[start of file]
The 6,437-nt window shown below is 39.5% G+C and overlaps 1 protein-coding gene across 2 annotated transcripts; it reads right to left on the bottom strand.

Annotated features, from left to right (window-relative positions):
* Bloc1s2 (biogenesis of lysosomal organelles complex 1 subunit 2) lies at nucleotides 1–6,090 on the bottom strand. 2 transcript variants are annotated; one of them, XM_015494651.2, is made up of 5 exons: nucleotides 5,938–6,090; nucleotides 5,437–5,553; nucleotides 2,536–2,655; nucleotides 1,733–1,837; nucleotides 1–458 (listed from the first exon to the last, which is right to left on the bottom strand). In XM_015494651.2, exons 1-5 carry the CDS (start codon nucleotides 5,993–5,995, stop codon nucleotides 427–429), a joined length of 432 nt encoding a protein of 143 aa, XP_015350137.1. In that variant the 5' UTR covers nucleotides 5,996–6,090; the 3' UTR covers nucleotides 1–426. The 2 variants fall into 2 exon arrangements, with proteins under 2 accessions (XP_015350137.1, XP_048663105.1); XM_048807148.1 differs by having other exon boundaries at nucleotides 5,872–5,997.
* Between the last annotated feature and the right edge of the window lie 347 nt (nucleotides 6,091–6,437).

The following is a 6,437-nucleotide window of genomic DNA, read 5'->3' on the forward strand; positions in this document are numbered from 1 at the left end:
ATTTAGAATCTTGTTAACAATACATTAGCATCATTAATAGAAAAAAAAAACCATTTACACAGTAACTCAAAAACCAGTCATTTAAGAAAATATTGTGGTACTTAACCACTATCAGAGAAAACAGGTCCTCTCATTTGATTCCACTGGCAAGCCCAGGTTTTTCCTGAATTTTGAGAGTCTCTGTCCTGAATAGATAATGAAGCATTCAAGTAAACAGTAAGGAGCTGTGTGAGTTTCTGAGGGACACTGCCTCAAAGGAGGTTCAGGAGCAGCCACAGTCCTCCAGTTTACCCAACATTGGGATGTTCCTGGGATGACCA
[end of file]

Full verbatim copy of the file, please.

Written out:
The 6,437-nt window shown below is 39.5% G+C and overlaps 1 protein-coding gene across 2 annotated transcripts; it reads right to left on the bottom strand.

Annotated features, from left to right (window-relative positions):
* Bloc1s2 (biogenesis of lysosomal organelles complex 1 subunit 2) lies at nucleotides 1–6,090 on the bottom strand. 2 transcript variants are annotated; one of them, XM_015494651.2, is made up of 5 exons: nucleotides 5,938–6,090; nucleotides 5,437–5,553; nucleotides 2,536–2,655; nucleotides 1,733–1,837; nucleotides 1–458 (listed from the first exon to the last, which is right to left on the bottom strand). In XM_015494651.2, exons 1-5 carry the CDS (start codon nucleotides 5,993–5,995, stop codon nucleotides 427–429), a joined length of 432 nt encoding a protein of 143 aa, XP_015350137.1. In that variant the 5' UTR covers nucleotides 5,996–6,090; the 3' UTR covers nucleotides 1–426. The 2 variants fall into 2 exon arrangements, with proteins under 2 accessions (XP_015350137.1, XP_048663105.1); XM_048807148.1 differs by having other exon boundaries at nucleotides 5,872–5,997.
* Between the last annotated feature and the right edge of the window lie 347 nt (nucleotides 6,091–6,437).

The following is a 6,437-nucleotide window of genomic DNA, read 5'->3' on the forward strand; positions in this document are numbered from 1 at the left end:
ATTTAGAATCTTGTTAACAATACATTAGCATCATTAATAGAAAAAAAAAACCATTTACACAGTAACTCAAAAACCAGTCATTTAAGAAAATATTGTGGTACTTAACCACTATCAGAGAAAACAGGTCCTCTCATTTGATTCCACTGGCAAGCCCAGGTTTTTCCTGAATTTTGAGAGTCTCTGTCCTGAATAGATAATGAAGCATTCAAGTAAACAGTAAGGAGCTGTGTGAGTTTCTGAGGGACACTGCCTCAAAGGAGGTTCAGGAGCAGCCACAGTCCTCCAGTTTACCCAACATTGGGATGTTCCTGGGATGACCA